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Paul Sacher studied musicology at the University of Basle with Karl Nef and Jacques Handschin and conducting with Felix Weingartner. He formed the Basle Chamber Orchestra in 1926, to which was added the Basle Chamber Choir in 1928; the purpose of both was to perform music from the pre-Classical and modern epochs. In 1933 he became the director of the Schola Cantorum Basiliensis, a teaching and research institute for early music which he founded in Basle. As a result of his marriage the following year to Maja Hoffmann-Stehlin, a member of the Hoffmann-La Roche pharmaceutical family, from this time on Sacher had access to funds which he used with great wisdom to further the cause of contemporary music, frequently commissioning new works from leading composers.

During World War II Sacher extended his activities with the founding in 1941 of the Collegium Musicum Zürich, which gave the first performance of Honegger’s Symphony No. 2 in 1942. He was elected president of the Swiss Association of Musicians in 1946, and in 1954 the Schola Cantorum Basiliensis merged with the Conservatory and the School of Music to form the Basle Academy of Music, which Sacher led until his resignation in 1969. Here in 1960 he established a master-class in composition, headed by Pierre Boulez. In 1973 he created the Paul Sacher Foundation, to preserve his unique collection of scores of twentieth-century music. The Foundation acquired the complete archive of Stravinsky in 1983, and has since become a centre for international research. As old age approached Sacher scaled back his activities; the final concerts of the Basle Chamber Orchestra and Choir took place in 1987 and of the Collegium Musicum Zürich in 1992.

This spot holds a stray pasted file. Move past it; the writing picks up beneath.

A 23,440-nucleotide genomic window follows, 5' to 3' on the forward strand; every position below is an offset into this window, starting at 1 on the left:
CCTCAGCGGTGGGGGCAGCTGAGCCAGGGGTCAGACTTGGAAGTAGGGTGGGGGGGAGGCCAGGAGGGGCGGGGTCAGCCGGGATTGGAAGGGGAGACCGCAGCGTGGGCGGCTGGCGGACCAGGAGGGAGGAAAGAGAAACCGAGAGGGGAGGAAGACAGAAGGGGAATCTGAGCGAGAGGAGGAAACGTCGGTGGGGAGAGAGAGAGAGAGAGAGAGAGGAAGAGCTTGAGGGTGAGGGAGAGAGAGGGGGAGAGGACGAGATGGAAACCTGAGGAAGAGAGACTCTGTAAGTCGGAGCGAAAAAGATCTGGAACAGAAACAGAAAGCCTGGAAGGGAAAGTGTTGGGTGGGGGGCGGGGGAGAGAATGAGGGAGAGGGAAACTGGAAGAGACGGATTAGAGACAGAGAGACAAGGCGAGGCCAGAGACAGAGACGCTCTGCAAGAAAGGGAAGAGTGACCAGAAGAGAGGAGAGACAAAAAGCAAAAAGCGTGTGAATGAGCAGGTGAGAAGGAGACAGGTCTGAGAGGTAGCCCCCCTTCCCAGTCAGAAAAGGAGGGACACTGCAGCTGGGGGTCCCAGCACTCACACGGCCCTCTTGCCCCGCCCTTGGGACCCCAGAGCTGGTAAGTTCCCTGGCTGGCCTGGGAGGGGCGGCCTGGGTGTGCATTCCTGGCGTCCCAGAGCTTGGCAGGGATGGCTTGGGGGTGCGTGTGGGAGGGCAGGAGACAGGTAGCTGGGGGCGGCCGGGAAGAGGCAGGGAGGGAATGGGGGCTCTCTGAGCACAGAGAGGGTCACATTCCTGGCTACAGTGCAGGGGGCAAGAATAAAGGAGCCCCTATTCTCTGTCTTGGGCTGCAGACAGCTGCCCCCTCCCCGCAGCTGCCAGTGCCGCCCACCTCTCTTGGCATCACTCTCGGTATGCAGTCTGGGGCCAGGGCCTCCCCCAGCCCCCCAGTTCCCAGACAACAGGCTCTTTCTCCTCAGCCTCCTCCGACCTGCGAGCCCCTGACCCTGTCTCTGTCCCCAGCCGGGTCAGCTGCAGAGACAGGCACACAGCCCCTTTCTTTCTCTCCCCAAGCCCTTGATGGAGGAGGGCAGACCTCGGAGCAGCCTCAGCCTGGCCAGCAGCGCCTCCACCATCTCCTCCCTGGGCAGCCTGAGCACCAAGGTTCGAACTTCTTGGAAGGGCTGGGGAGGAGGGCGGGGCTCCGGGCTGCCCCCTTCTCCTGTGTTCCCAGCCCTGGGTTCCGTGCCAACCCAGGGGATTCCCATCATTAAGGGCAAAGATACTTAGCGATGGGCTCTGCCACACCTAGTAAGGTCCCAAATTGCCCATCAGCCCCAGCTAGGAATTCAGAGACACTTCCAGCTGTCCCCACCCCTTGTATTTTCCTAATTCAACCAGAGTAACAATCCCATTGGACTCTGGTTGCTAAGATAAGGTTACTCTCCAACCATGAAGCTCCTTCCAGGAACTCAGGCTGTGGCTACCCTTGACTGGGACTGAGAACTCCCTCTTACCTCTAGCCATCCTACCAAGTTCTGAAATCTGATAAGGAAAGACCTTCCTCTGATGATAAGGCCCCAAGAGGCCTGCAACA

Sacher was an efficient if slightly reserved conductor, whose readings were nonetheless always stylish. As a guest conductor he appeared at the Aix-en-Provence, Edinburgh, Glyndebourne and Lucerne Festivals. His understanding of contemporary music was second to none, and the composers from whom he commissioned new works included virtually all of the major names of his lifetime, including Bartók, Berio, Britten, Carter, Dutilleux, Henze, Hindemith, Krenek, Lutosławski, Martin, Richard Strauss, Stravinsky and Tippett. His discography was not large and reflected his antipathy to nineteenth-century music, concentrating instead on the music of eighteenth- and twentieth-century composers.

© Naxos Rights International Ltd. — David Patmore (A–Z of Conductors, Naxos 8.558087–90).

Role: Conductor 
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